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What is Taxonomy?

Mary McMahon
Updated Feb 27, 2024
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Taxonomy is a practice in which things are arranged and classified to provide order. A classic example of taxonomy is scientific or alpha taxonomy, the system used to classify all living organisms. As scientific taxonomy demonstrates, the process of classifying things serves a number of functions, and it can be extremely beneficial to a greater understanding of the objects, ideas, or organisms being classified.

This term comes from the Greek, and it literally means “arrangement method.” There are a number of ways to arrange things, ranging from codified taxonomical systems which are widely recognized, like the Dewey Decimal System, to personal systems which people use to organize things in a way which makes sense to them. For example, many websites break their contents down into categories to make it easy for users to find specific topics of interest.

Humans appear to have a natural tendency to want to order and name things, and from a very young age, people are engaging in taxonomy, even if they aren't fully aware of it. For example, children learn that bananas are a type of fruit, but that not all fruits are bananas. This provides them with a general category, “fruit,” and a subtype, “banana.” Over time, they may add additional categories to the hierarchy, like “tropical fruit,” or “unripe banana.” In the process of ordering things and putting names to them, the child learns about the relationships between various objects in the taxonomy, and gains a greater understanding of the world at large.

Almost any collection of objects can be subjected to taxonomy, and often is, from libraries, which are arranged using cataloging systems to make books easier to find, to personal collections of model aircraft, which may be arranged by manufacturer, era, style, and so forth. In all cases, the organization of the objects is designed to bring order to the collection, and to allow people to see how objects are related.

Taxonomy also allows people to define and name things. In the banana example above, for example, a child learns that something with a distinctive yellow color and curved shape can be called a banana or a fruit, but that something which is round and red is not a banana, although it may be a fruit. Because the taxonomy for fruits is standardized, a child also knows that when he or she asks someone else for a banana, a banana will be produced, not an orange.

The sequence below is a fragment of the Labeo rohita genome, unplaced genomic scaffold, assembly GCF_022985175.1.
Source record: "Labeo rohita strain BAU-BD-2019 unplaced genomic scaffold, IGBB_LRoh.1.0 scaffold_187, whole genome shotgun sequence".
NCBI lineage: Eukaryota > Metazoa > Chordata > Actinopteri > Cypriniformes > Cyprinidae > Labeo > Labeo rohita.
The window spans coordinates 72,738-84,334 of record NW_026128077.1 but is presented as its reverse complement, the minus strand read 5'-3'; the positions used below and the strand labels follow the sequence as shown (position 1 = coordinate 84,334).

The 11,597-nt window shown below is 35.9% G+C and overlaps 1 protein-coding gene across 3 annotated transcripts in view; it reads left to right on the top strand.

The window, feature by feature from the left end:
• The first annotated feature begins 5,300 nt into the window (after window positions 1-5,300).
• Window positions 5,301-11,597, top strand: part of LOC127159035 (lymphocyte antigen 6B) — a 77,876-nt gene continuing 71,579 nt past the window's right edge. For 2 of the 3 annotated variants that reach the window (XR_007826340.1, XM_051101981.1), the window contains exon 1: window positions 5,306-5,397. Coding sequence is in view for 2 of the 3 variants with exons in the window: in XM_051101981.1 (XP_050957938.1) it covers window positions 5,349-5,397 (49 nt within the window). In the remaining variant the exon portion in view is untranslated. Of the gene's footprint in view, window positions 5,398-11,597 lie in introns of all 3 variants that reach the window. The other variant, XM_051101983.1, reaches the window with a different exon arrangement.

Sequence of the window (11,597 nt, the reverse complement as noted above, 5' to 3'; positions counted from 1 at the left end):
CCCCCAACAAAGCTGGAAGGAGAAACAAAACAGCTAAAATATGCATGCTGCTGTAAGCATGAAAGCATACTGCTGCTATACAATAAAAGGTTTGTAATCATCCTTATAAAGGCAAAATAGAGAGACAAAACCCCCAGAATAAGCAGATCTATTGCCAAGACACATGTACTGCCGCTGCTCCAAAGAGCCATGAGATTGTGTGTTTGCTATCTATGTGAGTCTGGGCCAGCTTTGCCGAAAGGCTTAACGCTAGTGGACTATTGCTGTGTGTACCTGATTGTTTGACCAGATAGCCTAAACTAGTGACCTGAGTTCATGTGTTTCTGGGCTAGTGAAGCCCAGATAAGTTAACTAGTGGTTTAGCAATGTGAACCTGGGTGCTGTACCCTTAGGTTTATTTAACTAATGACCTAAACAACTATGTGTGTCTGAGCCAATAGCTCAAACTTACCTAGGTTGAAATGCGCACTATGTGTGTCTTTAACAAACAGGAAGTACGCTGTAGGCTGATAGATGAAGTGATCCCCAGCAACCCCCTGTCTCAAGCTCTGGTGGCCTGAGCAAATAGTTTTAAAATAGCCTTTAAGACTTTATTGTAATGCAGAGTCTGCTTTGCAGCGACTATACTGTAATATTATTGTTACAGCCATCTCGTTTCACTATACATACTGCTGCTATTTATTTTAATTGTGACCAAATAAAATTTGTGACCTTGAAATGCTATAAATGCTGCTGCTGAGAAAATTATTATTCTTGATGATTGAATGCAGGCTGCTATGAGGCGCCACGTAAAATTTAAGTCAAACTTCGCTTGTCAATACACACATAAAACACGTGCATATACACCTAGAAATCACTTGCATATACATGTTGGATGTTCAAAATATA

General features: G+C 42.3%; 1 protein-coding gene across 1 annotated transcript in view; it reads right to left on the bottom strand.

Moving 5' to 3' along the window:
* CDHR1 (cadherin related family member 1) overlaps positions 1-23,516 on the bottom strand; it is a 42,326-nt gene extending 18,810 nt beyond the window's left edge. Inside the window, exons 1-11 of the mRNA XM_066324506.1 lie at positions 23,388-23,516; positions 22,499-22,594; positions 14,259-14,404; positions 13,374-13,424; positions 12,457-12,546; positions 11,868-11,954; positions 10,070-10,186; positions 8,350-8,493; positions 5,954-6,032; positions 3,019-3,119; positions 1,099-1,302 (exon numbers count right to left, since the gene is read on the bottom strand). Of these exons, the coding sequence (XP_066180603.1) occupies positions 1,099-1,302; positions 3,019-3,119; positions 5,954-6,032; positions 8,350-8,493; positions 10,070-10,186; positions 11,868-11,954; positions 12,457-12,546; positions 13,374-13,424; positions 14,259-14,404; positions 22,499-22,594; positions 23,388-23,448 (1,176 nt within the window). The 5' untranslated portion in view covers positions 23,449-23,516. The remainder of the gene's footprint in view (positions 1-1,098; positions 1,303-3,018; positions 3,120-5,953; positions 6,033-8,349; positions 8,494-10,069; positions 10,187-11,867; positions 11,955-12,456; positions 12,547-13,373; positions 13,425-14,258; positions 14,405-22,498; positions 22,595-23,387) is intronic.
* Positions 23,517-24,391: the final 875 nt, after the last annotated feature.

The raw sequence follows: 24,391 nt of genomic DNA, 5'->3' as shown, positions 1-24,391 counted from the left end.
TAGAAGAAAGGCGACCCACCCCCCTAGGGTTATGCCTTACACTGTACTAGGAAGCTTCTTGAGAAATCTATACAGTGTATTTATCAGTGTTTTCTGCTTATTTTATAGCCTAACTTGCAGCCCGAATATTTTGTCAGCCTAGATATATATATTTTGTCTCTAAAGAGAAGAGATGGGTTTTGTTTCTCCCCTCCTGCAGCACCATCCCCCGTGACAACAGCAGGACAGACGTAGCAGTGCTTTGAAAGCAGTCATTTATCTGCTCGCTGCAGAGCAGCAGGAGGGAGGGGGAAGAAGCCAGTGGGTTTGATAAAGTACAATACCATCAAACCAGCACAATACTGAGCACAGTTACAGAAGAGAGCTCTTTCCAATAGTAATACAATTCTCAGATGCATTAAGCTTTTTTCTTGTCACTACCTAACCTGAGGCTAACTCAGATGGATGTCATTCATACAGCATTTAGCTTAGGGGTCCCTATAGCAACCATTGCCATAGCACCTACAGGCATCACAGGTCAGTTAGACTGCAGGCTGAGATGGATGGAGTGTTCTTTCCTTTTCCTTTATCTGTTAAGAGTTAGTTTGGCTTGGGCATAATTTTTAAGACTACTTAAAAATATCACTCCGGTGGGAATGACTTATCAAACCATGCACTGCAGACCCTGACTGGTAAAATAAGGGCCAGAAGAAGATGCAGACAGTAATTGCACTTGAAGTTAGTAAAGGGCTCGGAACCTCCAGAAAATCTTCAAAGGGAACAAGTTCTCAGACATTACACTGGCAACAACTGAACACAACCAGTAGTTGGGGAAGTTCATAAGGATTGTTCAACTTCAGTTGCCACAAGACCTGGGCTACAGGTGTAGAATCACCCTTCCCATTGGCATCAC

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Mary McMahon
By Mary McMahon

Ever since she began contributing to the site several years ago, Mary has embraced the exciting challenge of being a AllTheScience researcher and writer. Mary has a liberal arts degree from Goddard College and spends her free time reading, cooking, and exploring the great outdoors.

Discussion Comments

By umbra21 — On Sep 26, 2012

@pleonasm - I wonder if it's biological or simply a natural tendency once a creature passes a certain level of intelligence.

We certainly couldn't function as a society without being able to organize things to a very small scale. When you think about business taxonomy, which can get to almost ridiculous levels of pedantry, you might wonder why we ever came down from the trees!

By pleonasm — On Sep 26, 2012

@bythewell - Those cases where animals have learned to communicate through sign language are generally fairly controversial and the scientific community definitely does not have a consensus on whether or not animals can verbalize an understanding of taxonomy.

It's an interesting question though. I mean, in some ways putting things into categories is always going to be natural. Being able to talk about them in a meaningful way is completely different though.

By bythewell — On Sep 25, 2012

Interesting. I didn't realize that taxonomy applied to all ways of organizing things and not just to the way they organized lifeforms in biology.

I wonder if this is something that an animal can understand. I know that seems like a dumb thing to say, but they have managed to teach gorillas and grey parrots how to understand simple sentences like "throw the ball". Can a gorilla understand that those three objects are all balls, but only one of them is red?

It's interesting and it must shed a lot of light on our own evolution and abilities as humans to see what other creatures are capable of.

By anon68258 — On Mar 01, 2010

thanks for a very simple, short but sweet answer.

By anon34795 — On Jun 28, 2009

Loved the way the article answered my question... put simply and efficiently! Thanks.

Mary McMahon

Mary McMahon

Ever since she began contributing to the site several years ago, Mary has embraced the exciting challenge of being a...

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